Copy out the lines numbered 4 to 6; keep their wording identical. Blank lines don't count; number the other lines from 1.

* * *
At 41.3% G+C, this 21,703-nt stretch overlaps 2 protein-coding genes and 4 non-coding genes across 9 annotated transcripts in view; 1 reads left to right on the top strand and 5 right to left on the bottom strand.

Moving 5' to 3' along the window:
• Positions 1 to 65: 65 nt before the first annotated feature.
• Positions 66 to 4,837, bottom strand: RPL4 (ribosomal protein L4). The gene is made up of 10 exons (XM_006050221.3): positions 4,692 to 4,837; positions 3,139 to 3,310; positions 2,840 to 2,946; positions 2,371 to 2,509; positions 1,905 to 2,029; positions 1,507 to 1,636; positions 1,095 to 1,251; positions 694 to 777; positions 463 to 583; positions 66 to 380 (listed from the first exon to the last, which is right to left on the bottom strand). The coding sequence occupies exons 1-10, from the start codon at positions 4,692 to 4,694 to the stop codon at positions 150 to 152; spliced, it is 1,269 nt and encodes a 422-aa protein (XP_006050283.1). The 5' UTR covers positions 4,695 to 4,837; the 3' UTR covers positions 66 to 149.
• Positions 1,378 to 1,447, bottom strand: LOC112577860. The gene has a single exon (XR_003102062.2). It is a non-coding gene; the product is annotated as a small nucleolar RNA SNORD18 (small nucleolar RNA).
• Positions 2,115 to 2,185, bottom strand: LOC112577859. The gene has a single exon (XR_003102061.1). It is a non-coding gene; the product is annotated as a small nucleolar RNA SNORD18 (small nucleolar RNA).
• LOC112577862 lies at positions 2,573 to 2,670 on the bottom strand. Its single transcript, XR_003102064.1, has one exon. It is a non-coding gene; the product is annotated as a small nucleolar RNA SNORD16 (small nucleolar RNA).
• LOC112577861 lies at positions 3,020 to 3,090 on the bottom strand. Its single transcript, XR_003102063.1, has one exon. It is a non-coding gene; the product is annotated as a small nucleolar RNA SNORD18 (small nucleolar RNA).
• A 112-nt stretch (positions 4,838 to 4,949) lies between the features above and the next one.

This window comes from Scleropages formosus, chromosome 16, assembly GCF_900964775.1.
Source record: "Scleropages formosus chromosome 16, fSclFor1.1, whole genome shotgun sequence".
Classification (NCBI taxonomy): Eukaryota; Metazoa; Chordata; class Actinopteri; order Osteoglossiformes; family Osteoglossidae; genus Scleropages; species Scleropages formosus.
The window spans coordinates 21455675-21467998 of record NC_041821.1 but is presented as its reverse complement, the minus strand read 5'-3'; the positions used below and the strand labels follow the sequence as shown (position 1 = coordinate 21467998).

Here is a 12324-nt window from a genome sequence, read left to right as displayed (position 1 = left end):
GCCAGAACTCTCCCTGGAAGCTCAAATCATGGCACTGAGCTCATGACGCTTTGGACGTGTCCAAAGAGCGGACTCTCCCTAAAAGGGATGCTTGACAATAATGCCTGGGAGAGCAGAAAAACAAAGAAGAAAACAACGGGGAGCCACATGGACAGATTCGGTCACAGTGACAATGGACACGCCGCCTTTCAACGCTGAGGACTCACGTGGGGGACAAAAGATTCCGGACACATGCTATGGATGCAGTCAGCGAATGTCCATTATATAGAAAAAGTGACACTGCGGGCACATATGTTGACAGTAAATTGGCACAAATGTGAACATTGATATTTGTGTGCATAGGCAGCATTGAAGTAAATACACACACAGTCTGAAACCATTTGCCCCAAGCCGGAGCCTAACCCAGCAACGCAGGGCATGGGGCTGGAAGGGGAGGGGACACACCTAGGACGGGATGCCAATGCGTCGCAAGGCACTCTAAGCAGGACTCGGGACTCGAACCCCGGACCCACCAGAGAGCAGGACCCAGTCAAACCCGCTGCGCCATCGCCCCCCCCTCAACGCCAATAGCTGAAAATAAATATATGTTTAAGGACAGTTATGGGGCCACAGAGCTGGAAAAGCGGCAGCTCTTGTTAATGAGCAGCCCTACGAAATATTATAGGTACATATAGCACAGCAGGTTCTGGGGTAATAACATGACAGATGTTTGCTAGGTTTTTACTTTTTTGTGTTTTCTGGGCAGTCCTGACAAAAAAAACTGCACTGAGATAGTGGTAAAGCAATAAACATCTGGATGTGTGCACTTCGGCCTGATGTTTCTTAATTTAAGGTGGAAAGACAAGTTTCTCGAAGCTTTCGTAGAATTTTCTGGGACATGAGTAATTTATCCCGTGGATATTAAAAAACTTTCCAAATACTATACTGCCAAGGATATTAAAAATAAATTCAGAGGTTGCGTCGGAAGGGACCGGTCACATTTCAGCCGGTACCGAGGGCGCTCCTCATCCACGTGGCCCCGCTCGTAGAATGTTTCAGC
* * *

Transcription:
• Positions 66 to 4,837, bottom strand: RPL4 (ribosomal protein L4). The gene is made up of 10 exons (XM_006050221.3): positions 4,692 to 4,837; positions 3,139 to 3,310; positions 2,840 to 2,946; positions 2,371 to 2,509; positions 1,905 to 2,029; positions 1,507 to 1,636; positions 1,095 to 1,251; positions 694 to 777; positions 463 to 583; positions 66 to 380 (listed from the first exon to the last, which is right to left on the bottom strand). The coding sequence occupies exons 1-10, from the start codon at positions 4,692 to 4,694 to the stop codon at positions 150 to 152; spliced, it is 1,269 nt and encodes a 422-aa protein (XP_006050283.1). The 5' UTR covers positions 4,695 to 4,837; the 3' UTR covers positions 66 to 149.
• Positions 1,378 to 1,447, bottom strand: LOC112577860. The gene has a single exon (XR_003102062.2). It is a non-coding gene; the product is annotated as a small nucleolar RNA SNORD18 (small nucleolar RNA).
• Positions 2,115 to 2,185, bottom strand: LOC112577859. The gene has a single exon (XR_003102061.1). It is a non-coding gene; the product is annotated as a small nucleolar RNA SNORD18 (small nucleolar RNA).